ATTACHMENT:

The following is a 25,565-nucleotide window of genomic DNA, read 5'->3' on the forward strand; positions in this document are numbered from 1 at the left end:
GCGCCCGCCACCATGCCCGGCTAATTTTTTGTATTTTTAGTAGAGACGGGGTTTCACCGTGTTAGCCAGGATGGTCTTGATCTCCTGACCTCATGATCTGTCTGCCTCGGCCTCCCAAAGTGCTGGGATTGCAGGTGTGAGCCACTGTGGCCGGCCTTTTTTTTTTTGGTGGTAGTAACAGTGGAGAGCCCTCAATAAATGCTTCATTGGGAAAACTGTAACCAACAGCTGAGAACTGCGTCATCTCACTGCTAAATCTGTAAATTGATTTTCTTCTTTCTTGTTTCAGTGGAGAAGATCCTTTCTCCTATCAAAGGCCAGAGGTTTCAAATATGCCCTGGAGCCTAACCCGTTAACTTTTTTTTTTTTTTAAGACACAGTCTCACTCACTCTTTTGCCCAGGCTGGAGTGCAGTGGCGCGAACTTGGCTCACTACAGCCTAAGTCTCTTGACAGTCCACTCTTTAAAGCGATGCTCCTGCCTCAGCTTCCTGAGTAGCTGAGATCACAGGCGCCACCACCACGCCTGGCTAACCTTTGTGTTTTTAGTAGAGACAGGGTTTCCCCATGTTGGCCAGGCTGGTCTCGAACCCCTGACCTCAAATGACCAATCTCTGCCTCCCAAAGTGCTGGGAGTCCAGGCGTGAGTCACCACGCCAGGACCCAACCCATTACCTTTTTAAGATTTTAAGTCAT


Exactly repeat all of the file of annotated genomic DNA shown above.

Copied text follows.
The following is a 25,565-nucleotide window of genomic DNA, read 5'->3' on the forward strand; positions in this document are numbered from 1 at the left end:
GCGCCCGCCACCATGCCCGGCTAATTTTTTGTATTTTTAGTAGAGACGGGGTTTCACCGTGTTAGCCAGGATGGTCTTGATCTCCTGACCTCATGATCTGTCTGCCTCGGCCTCCCAAAGTGCTGGGATTGCAGGTGTGAGCCACTGTGGCCGGCCTTTTTTTTTTTGGTGGTAGTAACAGTGGAGAGCCCTCAATAAATGCTTCATTGGGAAAACTGTAACCAACAGCTGAGAACTGCGTCATCTCACTGCTAAATCTGTAAATTGATTTTCTTCTTTCTTGTTTCAGTGGAGAAGATCCTTTCTCCTATCAAAGGCCAGAGGTTTCAAATATGCCCTGGAGCCTAACCCGTTAACTTTTTTTTTTTTTTAAGACACAGTCTCACTCACTCTTTTGCCCAGGCTGGAGTGCAGTGGCGCGAACTTGGCTCACTACAGCCTAAGTCTCTTGACAGTCCACTCTTTAAAGCGATGCTCCTGCCTCAGCTTCCTGAGTAGCTGAGATCACAGGCGCCACCACCACGCCTGGCTAACCTTTGTGTTTTTAGTAGAGACAGGGTTTCCCCATGTTGGCCAGGCTGGTCTCGAACCCCTGACCTCAAATGACCAATCTCTGCCTCCCAAAGTGCTGGGAGTCCAGGCGTGAGTCACCACGCCAGGACCCAACCCATTACCTTTTTAAGATTTTAAGTCAT